United States District Court, E.D. Wisconsin
VIRGIL M. SMITH, Plaintiff,
KYLE TRITT, Defendant.
STADTMUELLER, U.S. DISTRICT JUDGE
Virgil M. Smith, who is incarcerated in Waupun Correctional
Institution (“Waupun”), proceeds in this matter
pro se. He filed a complaint alleging that Defendant
violated his constitutional rights. (Docket #1). This matter
comes before the court on Plaintiff's petition to proceed
without prepayment of the filing fee (in forma
pauperis). (Docket #2). Plaintiff has been assessed and
has paid an initial partial filing fee of $1.33. 28 U.S.C.
court shall screen complaints brought by prisoners seeking
relief against a governmental entity or an officer or
employee of a governmental entity. 28 U.S.C. § 1915A(a).
The court must dismiss a complaint or portion thereof if the
prisoner has raised claims that are legally “frivolous
or malicious, ” that fail to state a claim upon which
relief may be granted, or that seek monetary relief from a
defendant who is immune from such relief. Id. §
is legally frivolous when it lacks an arguable basis either
in law or in fact. Denton v. Hernandez, 504 U.S. 25,
31 (1992); Neitzke v. Williams, 490 U.S. 319, 325
(1989); Hutchinson ex rel. Baker v. Spink, 126 F.3d
895, 900 (7th Cir. 1997). The court may, therefore, dismiss a
claim as frivolous where it is based on an indisputably
meritless legal theory or where the factual contentions are
clearly baseless. Neitzke, 490 U.S. at 327.
“Malicious, ” although sometimes treated as a
synonym for “frivolous, ” “is more usefully
construed as intended to harass.” Lindell v.
McCallum, 352 F.3d 1107, 1109- 10 (7th Cir. 2003)
state a cognizable claim under the federal notice pleading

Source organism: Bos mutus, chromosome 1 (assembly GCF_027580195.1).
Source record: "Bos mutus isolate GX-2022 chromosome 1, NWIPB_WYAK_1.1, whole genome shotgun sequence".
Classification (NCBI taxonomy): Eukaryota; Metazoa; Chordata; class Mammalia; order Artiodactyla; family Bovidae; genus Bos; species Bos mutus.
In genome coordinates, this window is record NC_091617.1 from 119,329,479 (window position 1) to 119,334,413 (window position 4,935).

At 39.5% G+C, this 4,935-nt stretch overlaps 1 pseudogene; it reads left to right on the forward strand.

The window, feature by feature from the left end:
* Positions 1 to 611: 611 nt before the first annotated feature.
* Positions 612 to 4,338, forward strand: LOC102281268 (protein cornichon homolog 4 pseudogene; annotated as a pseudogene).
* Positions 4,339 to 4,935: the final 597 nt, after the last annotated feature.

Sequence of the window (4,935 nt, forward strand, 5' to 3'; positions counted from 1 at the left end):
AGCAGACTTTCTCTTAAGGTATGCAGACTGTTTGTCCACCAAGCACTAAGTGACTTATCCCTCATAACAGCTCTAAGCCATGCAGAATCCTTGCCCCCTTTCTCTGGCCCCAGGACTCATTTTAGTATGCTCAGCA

system, the plaintiff is required to provide a “short
and plain statement of the claim showing that [he] is
entitled to relief[.]” Fed.R.Civ.P. 8(a)(2). It is not
necessary for the plaintiff to plead specific facts and his
statement need only “give the defendant fair notice of
what the . . . claim is and the grounds upon which it
rests.” Bell Atl. Corp. v. Twombly, 550 U.S.
544, 555 (2007) (quoting Conley v. Gibson, 355 U.S.
41, 47 (1957)). However, a complaint that offers mere
“labels and conclusions” or a “formulaic
recitation of the elements of a cause of action will not
do.” Ashcroft v. Iqbal, 556 U.S. 662, 678
(2009) (quoting Twombly, 550 U.S. at 555). To state
a claim, a complaint must contain sufficient factual matter,
accepted as true, “that is plausible on its
face.” Id. (quoting Twombly, 550 U.S.
at 570). “A claim has facial plausibility when the
plaintiff pleads factual content that allows the court to
draw the reasonable inference that the defendant is liable
for the misconduct alleged.” Id. (citing
Twombly, 550 U.S. at 556). The complaint's
allegations “must be enough to raise a right to relief
above the speculative level.” Twombly, 550
U.S. at 555 (citation omitted).
considering whether a complaint states a claim, courts should
follow the principles set forth in Twombly by first,
“identifying pleadings that, because they are no more
than conclusions, are not entitled to the assumption of
truth.” Iqbal, 556 U.S. at 679. Legal
conclusions must be supported by factual allegations.
Id. If there are well-pleaded factual allegations,
the court must, second, “assume their veracity and then
determine whether they plausibly give rise to an entitlement
to relief.” Id.
state a claim for relief under 42 U.S.C. Section 1983, a
plaintiff must allege that: 1) he was deprived of a right
secured by the Constitution or laws of the United States; and
2) the deprivation was visited upon him by a person or
persons acting under color of state law. Buchanan-Moore
v. County of Milwaukee, 570 F.3d 824, 827 (7th Cir.
2009) (citing Kramer v. Vill. of N. Fond du Lac, 384
F.3d 856, 861 (7th Cir. 2004)); see also Gomez v.
Toledo, 446 U.S. 635, 640 (1980). The court is obliged
to give the plaintiff's pro se allegations,
“however inartfully pleaded, ” a liberal
construction. See Erickson v. Pardus, 551 U.S. 89,
94 (2007) (quoting Estelle v. Gamble, 429 U.S. 97,
alleges that Defendant, a correctional officer at Waupun,
interfered with his access to the court system, specifically
by impeding his ability to file a motion in a civil rights
case. (Docket #1). It makes sense, then, to begin
Plaintiff's tale with the prior case. In December 2017,
Plaintiff sued prison social worker Bailey Frame